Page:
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Trump, South Korea's Moon to meet amid tensions over North Korea

NEW YORK/WASHINGTON (Reuters) - U.S. President Donald Trump and South Korean President Moon Jae-in will hold talks on North Korea’s nuclear crisis on Thursday amid tensions over whether Trump’s harsh rhetoric against North Korean leader Kim Jong Un could lead to a miscalculation.

U.S. President Donald Trump (R) greets South Korean President Moon Jae-in prior to delivering a joint statement from the Rose Garden of the White House in Washington, U.S., June 30, 2017. REUTERS/Jim Bourg

U.S. officials scrambled to stress diplomatic options remained open after Trump used his U.N. General Assembly speech on Tuesday to threaten to “totally destroy” nuclear-armed North Korea and blast Kim as a “rocket man” on a suicide mission.

Trump and Moon are to sit down at midday on the last day of Trump’s four-day visit to New York, where he met with a flurry of foreign leaders gathered for the annual U.N. event.

Trump will first meet Moon, then have lunch with Moon and Japanese Prime Minister Shinzo Abe, then meet separately with Abe.

Publicly, the South Korean government described Trump’s speech as an expression of how serious the United States views the North Korean nuclear challenge.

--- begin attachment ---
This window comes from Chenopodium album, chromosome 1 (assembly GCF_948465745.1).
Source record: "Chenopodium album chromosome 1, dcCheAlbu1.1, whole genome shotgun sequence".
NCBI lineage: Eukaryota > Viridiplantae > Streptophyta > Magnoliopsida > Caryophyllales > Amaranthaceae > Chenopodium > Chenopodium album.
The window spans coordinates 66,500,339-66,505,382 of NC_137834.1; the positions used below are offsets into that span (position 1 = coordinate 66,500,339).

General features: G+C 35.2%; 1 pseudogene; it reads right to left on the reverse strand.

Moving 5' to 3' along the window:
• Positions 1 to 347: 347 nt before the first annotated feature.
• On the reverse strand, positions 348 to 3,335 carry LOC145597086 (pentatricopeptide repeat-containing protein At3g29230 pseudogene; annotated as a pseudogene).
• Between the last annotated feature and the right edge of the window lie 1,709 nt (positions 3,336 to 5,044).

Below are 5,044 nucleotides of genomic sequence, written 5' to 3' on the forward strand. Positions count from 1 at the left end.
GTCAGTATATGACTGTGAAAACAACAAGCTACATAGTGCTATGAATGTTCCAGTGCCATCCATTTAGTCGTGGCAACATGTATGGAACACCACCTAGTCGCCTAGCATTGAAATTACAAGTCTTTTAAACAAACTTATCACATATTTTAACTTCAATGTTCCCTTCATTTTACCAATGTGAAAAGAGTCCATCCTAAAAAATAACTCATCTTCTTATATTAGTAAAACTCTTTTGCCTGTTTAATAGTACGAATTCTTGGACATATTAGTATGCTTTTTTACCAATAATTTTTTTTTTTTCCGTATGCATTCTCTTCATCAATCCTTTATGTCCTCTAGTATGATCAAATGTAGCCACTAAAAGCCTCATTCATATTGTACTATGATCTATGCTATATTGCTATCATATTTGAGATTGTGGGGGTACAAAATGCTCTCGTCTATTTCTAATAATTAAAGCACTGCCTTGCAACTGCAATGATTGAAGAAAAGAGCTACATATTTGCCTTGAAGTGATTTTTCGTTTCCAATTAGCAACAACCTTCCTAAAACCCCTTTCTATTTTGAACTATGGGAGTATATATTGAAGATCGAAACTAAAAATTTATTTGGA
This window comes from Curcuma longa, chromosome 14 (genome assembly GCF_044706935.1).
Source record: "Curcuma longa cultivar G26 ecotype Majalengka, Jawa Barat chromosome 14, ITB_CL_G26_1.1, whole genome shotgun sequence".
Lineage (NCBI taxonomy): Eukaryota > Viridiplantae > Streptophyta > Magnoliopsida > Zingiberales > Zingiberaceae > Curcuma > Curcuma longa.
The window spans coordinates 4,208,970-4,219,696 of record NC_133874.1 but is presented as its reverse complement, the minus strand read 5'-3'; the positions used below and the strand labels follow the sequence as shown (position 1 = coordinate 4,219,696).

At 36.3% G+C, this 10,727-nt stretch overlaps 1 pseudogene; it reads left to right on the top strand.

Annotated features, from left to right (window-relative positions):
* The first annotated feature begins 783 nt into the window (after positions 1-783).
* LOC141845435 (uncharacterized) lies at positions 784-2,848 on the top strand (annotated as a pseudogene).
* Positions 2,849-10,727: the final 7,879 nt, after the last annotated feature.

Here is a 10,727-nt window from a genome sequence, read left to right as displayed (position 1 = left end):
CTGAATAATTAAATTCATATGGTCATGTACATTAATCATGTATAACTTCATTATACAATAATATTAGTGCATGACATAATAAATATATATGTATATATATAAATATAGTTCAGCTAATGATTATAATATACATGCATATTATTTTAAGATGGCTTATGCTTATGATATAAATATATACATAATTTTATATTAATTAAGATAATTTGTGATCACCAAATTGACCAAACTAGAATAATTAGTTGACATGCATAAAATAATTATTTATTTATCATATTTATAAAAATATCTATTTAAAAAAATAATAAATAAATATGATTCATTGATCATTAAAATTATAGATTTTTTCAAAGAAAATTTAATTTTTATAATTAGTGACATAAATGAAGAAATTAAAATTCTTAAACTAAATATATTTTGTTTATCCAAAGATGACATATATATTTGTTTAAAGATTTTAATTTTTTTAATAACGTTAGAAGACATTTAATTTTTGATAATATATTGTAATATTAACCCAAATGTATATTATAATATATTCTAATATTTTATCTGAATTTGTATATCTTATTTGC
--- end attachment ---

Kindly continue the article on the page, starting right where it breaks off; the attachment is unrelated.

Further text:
“We view the speech as portraying a firm and specific stance on the key issues regarding keeping peace and safety that the international community and the United Nations are faced with,” Moon’s office said in a statement on Wednesday.

But two senior South Korean diplomats, interviewed by Reuters, expressed concern that Trump’s rhetoric could provoke a miscalculation from Kim and prompt him to launch an attack.

The diplomats also said the two governments are not communicating the same message, with South Korea saying it cannot afford another war on the Korean peninsula.

“Any allies can’t be on the exact same page on every matter but it’s concerning that we are giving the impression that the two countries have different voices,” one diplomat said.

A senior U.S. official dismissed the South Korean diplomats’ worries about a miscalculation and said a cautious approach by past U.S. administrations had not stopped North Korea from developing nuclear weapons and ballistic missiles.

“They’re always worried about that,” the official said. “The cautious, go-slow approach of strategic patience has gotten us to where we are.”

U.S. Secretary of State Rex Tillerson told reporters on Wednesday night that U.S.-led sanctions against North Korea are starting to take effect with the North experiencing fuel shortages.

Trump and Moon are also at odds over trade. Trump has complained about the U.S. trade deficit with South Korea, but has so far been persuaded by his top advisers not to terminate a U.S.-South Korean trade agreement as he has threatened.

Moon, speaking at a business event in New York, urged greater U.S. investment in South Korea and defended the U.S.-South Korea trade agreement known as KORUS.

“It is a fact that the Korea-U.S. FTA is an agreement that benefits both countries by expanding their trade, enhancing market accessibility and increasing their investment and jobs,” Yonhap quoted Moon as saying.

It said he added that the U.S trade deficit with South Korea was limited to products and was shrinking while South Korea continued to post large trade deficits with the United States in the service sector.

Additional reporting by Hyonhee Shin in Seoul; Editing by James Dalgleish